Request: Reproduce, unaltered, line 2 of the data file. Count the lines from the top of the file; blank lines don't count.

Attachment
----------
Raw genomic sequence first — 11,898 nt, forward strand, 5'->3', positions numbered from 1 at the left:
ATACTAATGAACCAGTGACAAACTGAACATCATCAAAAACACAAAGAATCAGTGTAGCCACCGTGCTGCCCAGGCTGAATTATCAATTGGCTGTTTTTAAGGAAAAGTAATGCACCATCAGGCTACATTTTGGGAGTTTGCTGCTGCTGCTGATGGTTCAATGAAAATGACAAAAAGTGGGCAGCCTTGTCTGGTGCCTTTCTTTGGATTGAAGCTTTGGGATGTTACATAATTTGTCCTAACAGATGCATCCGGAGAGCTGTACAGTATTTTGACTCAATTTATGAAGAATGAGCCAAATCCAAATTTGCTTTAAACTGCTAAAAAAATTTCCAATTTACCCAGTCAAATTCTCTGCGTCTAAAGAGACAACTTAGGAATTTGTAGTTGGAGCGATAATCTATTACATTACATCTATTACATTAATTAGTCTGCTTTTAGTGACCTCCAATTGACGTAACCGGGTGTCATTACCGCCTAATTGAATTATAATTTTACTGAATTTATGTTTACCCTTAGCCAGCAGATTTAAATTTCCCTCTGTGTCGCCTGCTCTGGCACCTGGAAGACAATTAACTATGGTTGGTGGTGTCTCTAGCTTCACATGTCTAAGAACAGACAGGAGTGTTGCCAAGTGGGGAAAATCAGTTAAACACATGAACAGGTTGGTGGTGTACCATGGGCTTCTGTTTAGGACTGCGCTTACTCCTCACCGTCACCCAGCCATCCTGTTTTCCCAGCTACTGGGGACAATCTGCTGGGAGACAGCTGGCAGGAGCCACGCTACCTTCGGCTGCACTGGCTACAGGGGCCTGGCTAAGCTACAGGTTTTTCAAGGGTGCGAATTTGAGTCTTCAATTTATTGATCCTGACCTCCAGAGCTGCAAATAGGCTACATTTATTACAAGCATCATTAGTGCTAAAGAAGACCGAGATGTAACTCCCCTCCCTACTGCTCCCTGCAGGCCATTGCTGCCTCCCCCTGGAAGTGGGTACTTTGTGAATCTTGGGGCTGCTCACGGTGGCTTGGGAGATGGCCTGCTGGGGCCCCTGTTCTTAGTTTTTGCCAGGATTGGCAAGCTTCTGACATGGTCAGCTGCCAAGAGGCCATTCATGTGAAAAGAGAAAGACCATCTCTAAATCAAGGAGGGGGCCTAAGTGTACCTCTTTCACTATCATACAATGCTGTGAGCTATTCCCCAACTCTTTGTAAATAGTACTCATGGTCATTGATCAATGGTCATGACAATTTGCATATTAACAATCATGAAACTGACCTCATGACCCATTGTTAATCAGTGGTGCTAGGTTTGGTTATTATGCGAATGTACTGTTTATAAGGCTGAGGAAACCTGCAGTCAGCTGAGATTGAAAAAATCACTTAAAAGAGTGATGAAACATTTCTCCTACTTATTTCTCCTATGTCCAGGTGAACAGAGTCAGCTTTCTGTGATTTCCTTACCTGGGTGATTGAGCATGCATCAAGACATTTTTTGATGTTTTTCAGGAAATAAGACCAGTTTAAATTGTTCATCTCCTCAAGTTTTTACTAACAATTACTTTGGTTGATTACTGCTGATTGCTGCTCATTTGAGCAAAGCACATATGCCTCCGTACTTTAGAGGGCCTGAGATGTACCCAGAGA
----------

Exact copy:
ATACTAATGAACCAGTGACAAACTGAACATCATCAAAAACACAAAGAATCAGTGTAGCCACCGTGCTGCCCAGGCTGAATTATCAATTGGCTGTTTTTAAGGAAAAGTAATGCACCATCAGGCTACATTTTGGGAGTTTGCTGCTGCTGCTGATGGTTCAATGAAAATGACAAAAAGTGGGCAGCCTTGTCTGGTGCCTTTCTTTGGATTGAAGCTTTGGGATGTTACATAATTTGTCCTAACAGATGCATCCGGAGAGCTGTACAGTATTTTGACTCAATTTATGAAGAATGAGCCAAATCCAAATTTGCTTTAAACTGCTAAAAAAATTTCCAATTTACCCAGTCAAATTCTCTGCGTCTAAAGAGACAACTTAGGAATTTGTAGTTGGAGCGATAATCTATTACATTACATCTATTACATTAATTAGTCTGCTTTTAGTGACCTCCAATTGACGTAACCGGGTGTCATTACCGCCTAATTGAATTATAATTTTACTGAATTTATGTTTACCCTTAGCCAGCAGATTTAAATTTCCCTCTGTGTCGCCTGCTCTGGCACCTGGAAGACAATTAACTATGGTTGGTGGTGTCTCTAGCTTCACATGTCTAAGAACAGACAGGAGTGTTGCCAAGTGGGGAAAATCAGTTAAACACATGAACAGGTTGGTGGTGTACCATGGGCTTCTGTTTAGGACTGCGCTTACTCCTCACCGTCACCCAGCCATCCTGTTTTCCCAGCTACTGGGGACAATCTGCTGGGAGACAGCTGGCAGGAGCCACGCTACCTTCGGCTGCACTGGCTACAGGGGCCTGGCTAAGCTACAGGTTTTTCAAGGGTGCGAATTTGAGTCTTCAATTTATTGATCCTGACCTCCAGAGCTGCAAATAGGCTACATTTATTACAAGCATCATTAGTGCTAAAGAAGACCGAGATGTAACTCCCCTCCCTACTGCTCCCTGCAGGCCATTGCTGCCTCCCCCTGGAAGTGGGTACTTTGTGAATCTTGGGGCTGCTCACGGTGGCTTGGGAGATGGCCTGCTGGGGCCCCTGTTCTTAGTTTTTGCCAGGATTGGCAAGCTTCTGACATGGTCAGCTGCCAAGAGGCCATTCATGTGAAAAGAGAAAGACCATCTCTAAATCAAGGAGGGGGCCTAAGTGTACCTCTTTCACTATCATACAATGCTGTGAGCTATTCCCCAACTCTTTGTAAATAGTACTCATGGTCATTGATCAATGGTCATGACAATTTGCATATTAACAATCATGAAACTGACCTCATGACCCATTGTTAATCAGTGGTGCTAGGTTTGGTTATTATGCGAATGTACTGTTTATAAGGCTGAGGAAACCTGCAGTCAGCTGAGATTGAAAAAATCACTTAAAAGAGTGATGAAACATTTCTCCTACTTATTTCTCCTATGTCCAGGTGAACAGAGTCAGCTTTCTGTGATTTCCTTACCTGGGTGATTGAGCATGCATCAAGACATTTTTTGATGTTTTTCAGGAAATAAGACCAGTTTAAATTGTTCATCTCCTCAAGTTTTTACTAACAATTACTTTGGTTGATTACTGCTGATTGCTGCTCATTTGAGCAAAGCACATATGCCTCCGTACTTTAGAGGGCCTGAGATGTACCCAGAGA